Who needs 1080p when you get 7680x4320p in a TV with Sharp’s Prototype
Sharp managed to force a whole lot of pixels in their laters 85 inch prototype television. 33,177,600 pixels to be precise, Giving a total Resolution of 7680x4320p with 103ppi. Sharp calls it SUPER HI-VISION. In comparison the average LCD / LED TV has a density of 35ppi – 55ppi.
Sharp and NHK Successfully Develop 85-Inch Direct-View LCD
Compatible with Super Hi-Vision, a World First*1
NHK (Japan Broadcasting Corporation) (Shibuya Ward, Tokyo; President: Masayuki Matsumoto) and Sharp Corporation (Abeno Ward, Osaka; President: Mikio Katayama) have jointly developed an 85-inch LCD compatible with Super Hi-Vision, a next-generation television broadcast format. This is a world first for a direct-view display.
NHK began R&D into Super Hi-Vision, which has dramatically higher resolution than current HDTV, in 1995 and aims to begin trial broadcasts in 2020. With approximately 33 megapixels (7,680 [H] x 4,320 [V] pixels), or 16 times the resolution of HDTV, Super Hi-Vision will offer powerful, life-like image reproduction.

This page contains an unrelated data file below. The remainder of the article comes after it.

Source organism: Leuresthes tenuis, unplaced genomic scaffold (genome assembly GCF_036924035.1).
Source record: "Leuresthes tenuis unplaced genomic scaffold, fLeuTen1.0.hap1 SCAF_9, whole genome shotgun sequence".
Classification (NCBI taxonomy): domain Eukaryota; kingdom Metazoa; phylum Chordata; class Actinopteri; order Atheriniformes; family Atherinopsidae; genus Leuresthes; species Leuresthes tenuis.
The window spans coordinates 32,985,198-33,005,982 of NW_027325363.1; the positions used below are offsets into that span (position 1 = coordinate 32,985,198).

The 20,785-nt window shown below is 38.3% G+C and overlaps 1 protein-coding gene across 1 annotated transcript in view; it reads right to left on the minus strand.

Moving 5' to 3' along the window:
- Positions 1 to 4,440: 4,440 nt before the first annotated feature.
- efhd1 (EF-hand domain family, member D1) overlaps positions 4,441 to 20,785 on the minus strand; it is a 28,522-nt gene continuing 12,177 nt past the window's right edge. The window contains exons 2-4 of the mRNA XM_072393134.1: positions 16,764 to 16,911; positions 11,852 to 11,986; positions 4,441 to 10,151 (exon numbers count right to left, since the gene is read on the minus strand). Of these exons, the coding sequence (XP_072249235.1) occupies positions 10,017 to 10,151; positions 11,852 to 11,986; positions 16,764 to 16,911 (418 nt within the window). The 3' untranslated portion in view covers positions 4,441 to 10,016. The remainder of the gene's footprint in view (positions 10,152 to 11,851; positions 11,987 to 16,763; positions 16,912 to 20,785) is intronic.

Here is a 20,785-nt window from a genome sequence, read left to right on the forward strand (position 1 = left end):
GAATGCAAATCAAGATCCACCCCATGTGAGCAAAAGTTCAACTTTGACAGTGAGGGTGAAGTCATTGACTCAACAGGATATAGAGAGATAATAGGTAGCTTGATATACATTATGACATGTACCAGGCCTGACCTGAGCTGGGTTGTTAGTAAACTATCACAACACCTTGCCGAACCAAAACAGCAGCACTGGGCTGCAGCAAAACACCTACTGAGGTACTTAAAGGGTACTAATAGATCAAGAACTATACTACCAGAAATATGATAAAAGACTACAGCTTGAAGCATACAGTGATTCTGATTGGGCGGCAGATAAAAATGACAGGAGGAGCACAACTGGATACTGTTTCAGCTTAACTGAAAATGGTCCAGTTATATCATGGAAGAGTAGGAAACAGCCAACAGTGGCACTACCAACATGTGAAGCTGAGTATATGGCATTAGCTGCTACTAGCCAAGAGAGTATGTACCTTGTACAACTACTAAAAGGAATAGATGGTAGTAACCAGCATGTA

Under the joint development, Sharp’s UV2A*2 LCD technology was used to create for the first time in the world a direct-view LCD compatible with the unprecedentedly high display performance of Super Hi-Vision. The combination of the Sharp technology and NHK’s expertise and know-how in Super Hi-Vision will make possible ultra-detailed, super-high-quality images. The incredibly detailed images on the giant screen will immerse the viewer in a virtual-reality-like experience.
Super Hi-Vision-Compatible LCD
Screen size 85 inches (approx. 1.9 x 1.05 m)
Pixel count 7,680 (H) x 4,320 (V) pixels
Brightness 300 cd/m2
Gradation 10 bits for each RGB color
*1 As of May 19, 2011, for direct-view displays compatible with Super Hi-Vision.
*2 UV2A: Ultraviolet induced multi-domain Vertical Alignment. A photo-alignment technology for precisely controlling the alignment of liquid crystal molecules in a simple LCD panel structure.
This LCD will be shown to the public at NHK’s Science & Technology Research Laboratories in Tokyo from May 26 to 29, 2011